Full Interview: Xbox Asia Business Director Jeremy Hinton on PC Game Pass’ anniversary in SEA

We got to chat with Xbox Asia Business Director Jeremy Hinton on the anniversary of PC Game Pass in SEA and future plans in the region.

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To celebrate the anniversary of PC Game Pass in the Philippines, we got to chat with Jeremy Hinton, Asia Business Director of Xbox, on the service’s milestones, as well as Xbox’s plans for the future in the region.

In April 2022, Xbox launched PC Game Pass in five Southeast Asian countries, including the Philippines. Since then, the service has reached a range of milestones, including 12 million achievements gotten by players in the region in the last 12 months. To go along with this, Xbox also confirmed that it will soon launch the Xbox Wireless controller officially in the region.

During our talk with Hinton, we got to talk about the challenges that Xbox faced in launching the service in the region, as well as the kinds of games that have proven popular among Filipino players. Hinton also shared a hint of what to expect for the future of Xbox in Southeast Asia.

The following is the complete transcript of our interview with Jeremy Hinton, edited for clarity:

Looking back to a year ago, why did you decide to launch PC Game Pass in the region at the time?

JH: We have seen the number of players in the region for some time now, and we’ve heard the community. We’ve seen that there are Xbox fans and PC gaming fans, and there is a passionate community in the Philippines who want better access to our products and services. So, we had absolutely heard that feedback and I think it’s a change of perspective for us as well. We have gone from a console at the center of our business, and we’ve shifted more to thinking about the player at the center.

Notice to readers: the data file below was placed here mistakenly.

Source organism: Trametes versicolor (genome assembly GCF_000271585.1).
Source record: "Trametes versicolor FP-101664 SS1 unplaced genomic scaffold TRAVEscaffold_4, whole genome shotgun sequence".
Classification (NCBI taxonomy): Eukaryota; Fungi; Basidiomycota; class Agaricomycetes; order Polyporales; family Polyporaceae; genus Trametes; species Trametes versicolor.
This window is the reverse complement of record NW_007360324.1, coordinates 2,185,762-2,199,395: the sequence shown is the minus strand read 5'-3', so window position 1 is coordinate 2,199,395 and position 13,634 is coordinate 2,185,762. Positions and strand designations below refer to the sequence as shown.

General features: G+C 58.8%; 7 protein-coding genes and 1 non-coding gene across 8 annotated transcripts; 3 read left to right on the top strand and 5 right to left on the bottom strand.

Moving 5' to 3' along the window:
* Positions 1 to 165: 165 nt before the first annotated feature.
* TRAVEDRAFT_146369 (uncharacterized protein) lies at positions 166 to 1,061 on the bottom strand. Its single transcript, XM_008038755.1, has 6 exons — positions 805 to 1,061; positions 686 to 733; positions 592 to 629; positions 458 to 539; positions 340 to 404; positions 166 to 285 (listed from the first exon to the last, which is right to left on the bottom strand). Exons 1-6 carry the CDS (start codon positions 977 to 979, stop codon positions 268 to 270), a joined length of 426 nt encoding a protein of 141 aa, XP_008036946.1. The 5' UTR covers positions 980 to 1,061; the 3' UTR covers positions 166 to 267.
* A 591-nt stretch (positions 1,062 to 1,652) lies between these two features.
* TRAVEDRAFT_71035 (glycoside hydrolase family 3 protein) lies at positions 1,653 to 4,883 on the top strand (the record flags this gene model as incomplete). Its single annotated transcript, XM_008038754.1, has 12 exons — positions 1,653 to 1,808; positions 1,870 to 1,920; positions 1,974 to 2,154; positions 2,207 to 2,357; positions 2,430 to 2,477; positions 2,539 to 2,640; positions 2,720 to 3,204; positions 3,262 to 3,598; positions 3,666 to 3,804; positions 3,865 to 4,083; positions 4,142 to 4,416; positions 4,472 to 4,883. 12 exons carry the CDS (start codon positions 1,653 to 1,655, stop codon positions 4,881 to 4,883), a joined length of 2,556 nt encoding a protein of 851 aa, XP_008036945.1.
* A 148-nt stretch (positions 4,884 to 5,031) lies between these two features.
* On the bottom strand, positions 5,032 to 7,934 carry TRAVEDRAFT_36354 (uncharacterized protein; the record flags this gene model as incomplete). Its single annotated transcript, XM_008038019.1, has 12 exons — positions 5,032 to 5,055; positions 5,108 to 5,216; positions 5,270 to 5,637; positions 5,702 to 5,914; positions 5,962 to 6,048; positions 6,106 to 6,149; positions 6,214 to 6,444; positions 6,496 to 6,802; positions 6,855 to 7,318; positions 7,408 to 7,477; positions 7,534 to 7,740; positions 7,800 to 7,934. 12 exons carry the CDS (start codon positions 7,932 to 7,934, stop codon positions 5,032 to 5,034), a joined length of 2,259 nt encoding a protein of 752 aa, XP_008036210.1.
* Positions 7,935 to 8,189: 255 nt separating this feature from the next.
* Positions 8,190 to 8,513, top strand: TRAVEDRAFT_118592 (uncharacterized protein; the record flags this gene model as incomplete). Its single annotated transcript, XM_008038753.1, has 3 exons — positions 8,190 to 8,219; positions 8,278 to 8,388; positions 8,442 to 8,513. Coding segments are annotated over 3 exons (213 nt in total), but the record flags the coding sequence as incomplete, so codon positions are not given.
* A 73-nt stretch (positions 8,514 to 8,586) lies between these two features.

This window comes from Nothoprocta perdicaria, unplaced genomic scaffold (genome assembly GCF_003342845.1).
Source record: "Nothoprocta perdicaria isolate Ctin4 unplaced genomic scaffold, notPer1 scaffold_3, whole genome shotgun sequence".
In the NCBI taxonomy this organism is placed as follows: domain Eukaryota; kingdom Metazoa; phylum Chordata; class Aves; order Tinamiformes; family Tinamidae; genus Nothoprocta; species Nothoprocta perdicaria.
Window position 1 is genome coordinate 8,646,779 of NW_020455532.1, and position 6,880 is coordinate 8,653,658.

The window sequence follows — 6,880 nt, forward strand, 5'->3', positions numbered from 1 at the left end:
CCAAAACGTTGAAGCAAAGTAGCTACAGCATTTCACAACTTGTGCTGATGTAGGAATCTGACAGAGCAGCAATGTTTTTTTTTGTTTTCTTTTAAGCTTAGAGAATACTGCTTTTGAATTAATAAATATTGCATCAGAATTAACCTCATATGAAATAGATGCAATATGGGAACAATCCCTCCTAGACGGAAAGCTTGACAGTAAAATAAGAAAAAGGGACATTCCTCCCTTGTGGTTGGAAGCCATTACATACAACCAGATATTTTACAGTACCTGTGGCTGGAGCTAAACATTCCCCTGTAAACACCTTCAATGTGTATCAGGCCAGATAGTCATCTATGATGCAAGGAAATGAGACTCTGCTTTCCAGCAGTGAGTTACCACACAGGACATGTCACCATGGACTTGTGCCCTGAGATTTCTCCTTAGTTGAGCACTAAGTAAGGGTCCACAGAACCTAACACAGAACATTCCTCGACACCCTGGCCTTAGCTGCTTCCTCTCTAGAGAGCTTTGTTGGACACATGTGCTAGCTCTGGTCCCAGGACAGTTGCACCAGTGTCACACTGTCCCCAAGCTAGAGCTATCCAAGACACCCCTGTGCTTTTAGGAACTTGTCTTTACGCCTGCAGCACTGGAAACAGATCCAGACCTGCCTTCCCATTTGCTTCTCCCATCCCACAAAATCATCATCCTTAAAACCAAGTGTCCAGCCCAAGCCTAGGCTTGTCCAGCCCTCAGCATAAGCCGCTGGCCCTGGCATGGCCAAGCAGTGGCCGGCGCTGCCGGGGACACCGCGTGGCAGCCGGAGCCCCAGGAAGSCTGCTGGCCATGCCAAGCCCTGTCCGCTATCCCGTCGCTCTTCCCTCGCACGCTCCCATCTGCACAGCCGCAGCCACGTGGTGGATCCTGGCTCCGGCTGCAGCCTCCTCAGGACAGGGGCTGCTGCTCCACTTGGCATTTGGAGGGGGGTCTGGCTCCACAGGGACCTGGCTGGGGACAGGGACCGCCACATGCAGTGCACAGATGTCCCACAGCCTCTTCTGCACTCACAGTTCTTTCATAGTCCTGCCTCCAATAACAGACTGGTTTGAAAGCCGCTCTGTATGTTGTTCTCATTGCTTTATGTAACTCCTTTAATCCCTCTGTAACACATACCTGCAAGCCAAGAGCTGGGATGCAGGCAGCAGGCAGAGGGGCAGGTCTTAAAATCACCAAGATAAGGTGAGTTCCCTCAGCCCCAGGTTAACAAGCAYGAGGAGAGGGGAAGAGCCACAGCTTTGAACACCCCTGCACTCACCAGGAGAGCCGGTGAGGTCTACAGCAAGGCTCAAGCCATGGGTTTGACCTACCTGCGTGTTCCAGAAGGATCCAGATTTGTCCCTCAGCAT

With that, you do start to look and see that there is a very different consumer that is going to be interested in PC Game Pass and PC gaming, and they’re going to be in different places than perhaps where we’ve traditionally sold our consoles.

And so, we have said there is a vibrant community of PC gaming players in Southeast Asia and the Philippines, and we recognize that it’s a huge miss for them to not have access to a service like PC Game Pass, so it was great that we were able to get the support of our global counterparts who also saw that same opportunity in the region. Then we were able to develop and deliver the service to five new markets. It’s the first time we’ve expanded our service [at this scale in the region]. Expanding into China many years ago is the only other time that I think we’ve done [something like this].

The work that that we have done in Southeast Asia in the last year, you may have also seen recently we’ve expanded PC Game pass further just in recent months to more markets in Europe and LATAM. So, it paved the way for us to continue to find new players, thanks to the reception that we’ve had in Southeast Asia.

Given PC Game Pass’s expansion when it comes to availability, what were the challenges that you faced in bringing Game Pass to the SEA region?

JH: Doing anything new for the first time presents new things that you may not have thought of prior to the project. I think the main challenge that we really wanted to make sure that we were focused on is putting the needs of Southeast Asian players front and center of our offering. So, anything that we did in terms of bringing what is a global product into the region, we had a perspective of whether these are the right games that are going to appeal to players in Southeast Asia. How do we think about the languages that are supported? What do we think about the payment instruments that are available? How do we think about the right local pricing?